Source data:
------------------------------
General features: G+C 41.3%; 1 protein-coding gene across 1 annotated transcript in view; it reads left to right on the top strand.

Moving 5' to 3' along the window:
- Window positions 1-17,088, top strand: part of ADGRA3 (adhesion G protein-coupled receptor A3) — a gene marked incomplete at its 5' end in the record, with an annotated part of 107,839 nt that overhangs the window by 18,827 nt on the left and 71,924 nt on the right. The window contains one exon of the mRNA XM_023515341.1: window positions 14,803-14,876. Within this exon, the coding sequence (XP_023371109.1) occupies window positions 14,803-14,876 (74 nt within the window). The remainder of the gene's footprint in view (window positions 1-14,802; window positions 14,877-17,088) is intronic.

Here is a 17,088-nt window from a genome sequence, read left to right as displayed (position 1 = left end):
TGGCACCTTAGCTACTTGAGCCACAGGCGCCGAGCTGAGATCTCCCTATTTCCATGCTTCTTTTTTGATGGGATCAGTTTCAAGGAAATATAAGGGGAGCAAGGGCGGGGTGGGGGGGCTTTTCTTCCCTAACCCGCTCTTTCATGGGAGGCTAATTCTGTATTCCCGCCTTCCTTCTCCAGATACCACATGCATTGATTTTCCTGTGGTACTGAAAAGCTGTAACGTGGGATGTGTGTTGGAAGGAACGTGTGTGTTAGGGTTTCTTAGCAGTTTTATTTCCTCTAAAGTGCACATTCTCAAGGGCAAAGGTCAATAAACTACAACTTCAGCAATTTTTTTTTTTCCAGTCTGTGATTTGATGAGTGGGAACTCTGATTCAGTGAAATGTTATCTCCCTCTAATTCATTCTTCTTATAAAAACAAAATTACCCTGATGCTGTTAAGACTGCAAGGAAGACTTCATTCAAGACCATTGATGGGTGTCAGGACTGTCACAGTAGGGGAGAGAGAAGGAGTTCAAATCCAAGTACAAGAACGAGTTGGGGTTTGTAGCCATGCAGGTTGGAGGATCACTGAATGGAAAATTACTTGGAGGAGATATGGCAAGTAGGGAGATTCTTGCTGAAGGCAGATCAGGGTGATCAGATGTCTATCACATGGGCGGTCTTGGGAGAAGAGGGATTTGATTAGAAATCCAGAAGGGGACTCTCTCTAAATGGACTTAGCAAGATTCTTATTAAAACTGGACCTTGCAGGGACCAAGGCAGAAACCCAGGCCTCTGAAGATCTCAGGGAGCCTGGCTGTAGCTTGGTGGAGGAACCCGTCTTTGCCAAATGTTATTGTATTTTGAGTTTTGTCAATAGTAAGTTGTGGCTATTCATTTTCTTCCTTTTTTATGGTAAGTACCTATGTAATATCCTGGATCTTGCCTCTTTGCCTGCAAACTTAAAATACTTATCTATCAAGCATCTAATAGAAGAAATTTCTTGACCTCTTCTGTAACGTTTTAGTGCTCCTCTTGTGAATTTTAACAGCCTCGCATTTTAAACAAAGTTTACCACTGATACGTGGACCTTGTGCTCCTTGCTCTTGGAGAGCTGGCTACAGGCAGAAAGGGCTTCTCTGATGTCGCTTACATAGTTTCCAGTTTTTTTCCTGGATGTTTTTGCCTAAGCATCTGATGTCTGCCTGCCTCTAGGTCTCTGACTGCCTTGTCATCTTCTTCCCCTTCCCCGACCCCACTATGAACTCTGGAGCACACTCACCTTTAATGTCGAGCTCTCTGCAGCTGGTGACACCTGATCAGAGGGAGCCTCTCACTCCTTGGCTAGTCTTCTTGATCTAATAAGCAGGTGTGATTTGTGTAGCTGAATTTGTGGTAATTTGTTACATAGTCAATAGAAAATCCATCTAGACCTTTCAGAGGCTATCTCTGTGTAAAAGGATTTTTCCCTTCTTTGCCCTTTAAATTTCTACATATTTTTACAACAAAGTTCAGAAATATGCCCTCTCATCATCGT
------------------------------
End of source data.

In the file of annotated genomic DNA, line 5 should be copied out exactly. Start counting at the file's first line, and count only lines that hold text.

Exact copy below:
TGGCACCTTAGCTACTTGAGCCACAGGCGCCGAGCTGAGATCTCCCTATTTCCATGCTTCTTTTTTGATGGGATCAGTTTCAAGGAAATATAAGGGGAGCAAGGGCGGGGTGGGGGGGCTTTTCTTCCCTAACCCGCTCTTTCATGGGAGGCTAATTCTGTATTCCCGCCTTCCTTCTCCAGATACCACATGCATTGATTTTCCTGTGGTACTGAAAAGCTGTAACGTGGGATGTGTGTTGGAAGGAACGTGTGTGTTAGGGTTTCTTAGCAGTTTTATTTCCTCTAAAGTGCACATTCTCAAGGGCAAAGGTCAATAAACTACAACTTCAGCAATTTTTTTTTTTCCAGTCTGTGATTTGATGAGTGGGAACTCTGATTCAGTGAAATGTTATCTCCCTCTAATTCATTCTTCTTATAAAAACAAAATTACCCTGATGCTGTTAAGACTGCAAGGAAGACTTCATTCAAGACCATTGATGGGTGTCAGGACTGTCACAGTAGGGGAGAGAGAAGGAGTTCAAATCCAAGTACAAGAACGAGTTGGGGTTTGTAGCCATGCAGGTTGGAGGATCACTGAATGGAAAATTACTTGGAGGAGATATGGCAAGTAGGGAGATTCTTGCTGAAGGCAGATCAGGGTGATCAGATGTCTATCACATGGGCGGTCTTGGGAGAAGAGGGATTTGATTAGAAATCCAGAAGGGGACTCTCTCTAAATGGACTTAGCAAGATTCTTATTAAAACTGGACCTTGCAGGGACCAAGGCAGAAACCCAGGCCTCTGAAGATCTCAGGGAGCCTGGCTGTAGCTTGGTGGAGGAACCCGTCTTTGCCAAATGTTATTGTATTTTGAGTTTTGTCAATAGTAAGTTGTGGCTATTCATTTTCTTCCTTTTTTATGGTAAGTACCTATGTAATATCCTGGATCTTGCCTCTTTGCCTGCAAACTTAAAATACTTATCTATCAAGCATCTAATAGAAGAAATTTCTTGACCTCTTCTGTAACGTTTTAGTGCTCCTCTTGTGAATTTTAACAGCCTCGCATTTTAAACAAAGTTTACCACTGATACGTGGACCTTGTGCTCCTTGCTCTTGGAGAGCTGGCTACAGGCAGAAAGGGCTTCTCTGATGTCGCTTACATAGTTTCCAGTTTTTTTCCTGGATGTTTTTGCCTAAGCATCTGATGTCTGCCTGCCTCTAGGTCTCTGACTGCCTTGTCATCTTCTTCCCCTTCCCCGACCCCACTATGAACTCTGGAGCACACTCACCTTTAATGTCGAGCTCTCTGCAGCTGGTGACACCTGATCAGAGGGAGCCTCTCACTCCTTGGCTAGTCTTCTTGATCTAATAAGCAGGTGTGATTTGTGTAGCTGAATTTGTGGTAATTTGTTACATAGTCAATAGAAAATCCATCTAGACCTTTCAGAGGCTATCTCTGTGTAAAAGGATTTTTCCCTTCTTTGCCCTTTAAATTTCTACATATTTTTACAACAAAGTTCAGAAATATGCCCTCTCATCATCGT